Determine if a triangle is equilateral, isosceles, or scalene.
An equilateral triangle has all three sides the same length.
An isosceles triangle has at least two sides the same length. (It is sometimes specified as having exactly two sides the same length, but for the purposes of this exercise we'll say at least two.)
A scalene triangle has all sides of different lengths.
For a shape to be a triangle at all, all sides have to be of length > 0, and the sum of the lengths of any two sides must be greater than or equal to the length of the third side.
c be sides of the triangle. Then all three of the following expressions must be true:
a + b ≥ c b + c ≥ a a + c ≥ b
See Triangle Inequality.
The case where the sum of the lengths of two sides equals that of the third is known as a degenerate triangle - it has zero area and looks like a single line. Feel free to add your own code/tests to check for degenerate triangles.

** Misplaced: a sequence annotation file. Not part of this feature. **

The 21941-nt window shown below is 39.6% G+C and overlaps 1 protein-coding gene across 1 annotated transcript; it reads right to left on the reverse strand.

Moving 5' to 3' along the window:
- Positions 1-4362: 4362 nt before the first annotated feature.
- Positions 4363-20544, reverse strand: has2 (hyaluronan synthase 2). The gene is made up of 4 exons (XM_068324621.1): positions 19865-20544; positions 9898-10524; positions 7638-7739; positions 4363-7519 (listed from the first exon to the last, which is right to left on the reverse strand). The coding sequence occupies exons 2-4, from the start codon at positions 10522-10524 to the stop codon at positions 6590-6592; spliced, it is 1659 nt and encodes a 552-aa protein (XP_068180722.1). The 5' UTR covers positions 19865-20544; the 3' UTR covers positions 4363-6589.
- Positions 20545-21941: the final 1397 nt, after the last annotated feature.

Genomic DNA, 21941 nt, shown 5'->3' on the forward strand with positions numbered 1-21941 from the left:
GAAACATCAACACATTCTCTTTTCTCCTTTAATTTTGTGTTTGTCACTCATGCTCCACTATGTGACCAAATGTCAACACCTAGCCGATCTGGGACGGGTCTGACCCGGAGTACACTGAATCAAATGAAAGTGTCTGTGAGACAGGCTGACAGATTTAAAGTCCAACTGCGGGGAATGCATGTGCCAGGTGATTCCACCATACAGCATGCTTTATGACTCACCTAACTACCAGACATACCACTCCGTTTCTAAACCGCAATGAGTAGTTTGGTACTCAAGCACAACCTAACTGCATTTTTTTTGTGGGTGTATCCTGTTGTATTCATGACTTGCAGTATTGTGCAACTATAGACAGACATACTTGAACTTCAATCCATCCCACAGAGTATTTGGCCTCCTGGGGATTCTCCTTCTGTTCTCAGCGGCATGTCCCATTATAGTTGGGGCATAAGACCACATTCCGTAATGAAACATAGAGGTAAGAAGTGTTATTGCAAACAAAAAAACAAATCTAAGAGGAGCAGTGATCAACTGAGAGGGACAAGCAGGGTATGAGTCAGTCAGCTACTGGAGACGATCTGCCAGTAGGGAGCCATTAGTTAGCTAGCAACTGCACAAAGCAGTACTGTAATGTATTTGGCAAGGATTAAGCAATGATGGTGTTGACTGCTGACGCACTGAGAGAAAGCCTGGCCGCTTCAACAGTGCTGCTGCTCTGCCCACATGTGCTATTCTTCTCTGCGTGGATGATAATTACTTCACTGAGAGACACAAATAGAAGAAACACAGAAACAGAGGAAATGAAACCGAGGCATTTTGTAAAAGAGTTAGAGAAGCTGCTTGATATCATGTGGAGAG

8th test.8th. It is assumed that the 8th binary is declared in the PATH environment variable.
Start 8th loading test-words.8th and your solution file:
8th -f test-words.8th -f triangle-tests.8th
This will start a CLI session where you can run tests interactively by copying and pasting them in from triangle-tests.8th or by entering your own.
This is encouraged at the beginning of your journey. Insert a back-slash space before all but the first one or two tests. Write your code to solve the first test or two. Then progressively enable more tests until you can pass all of them.
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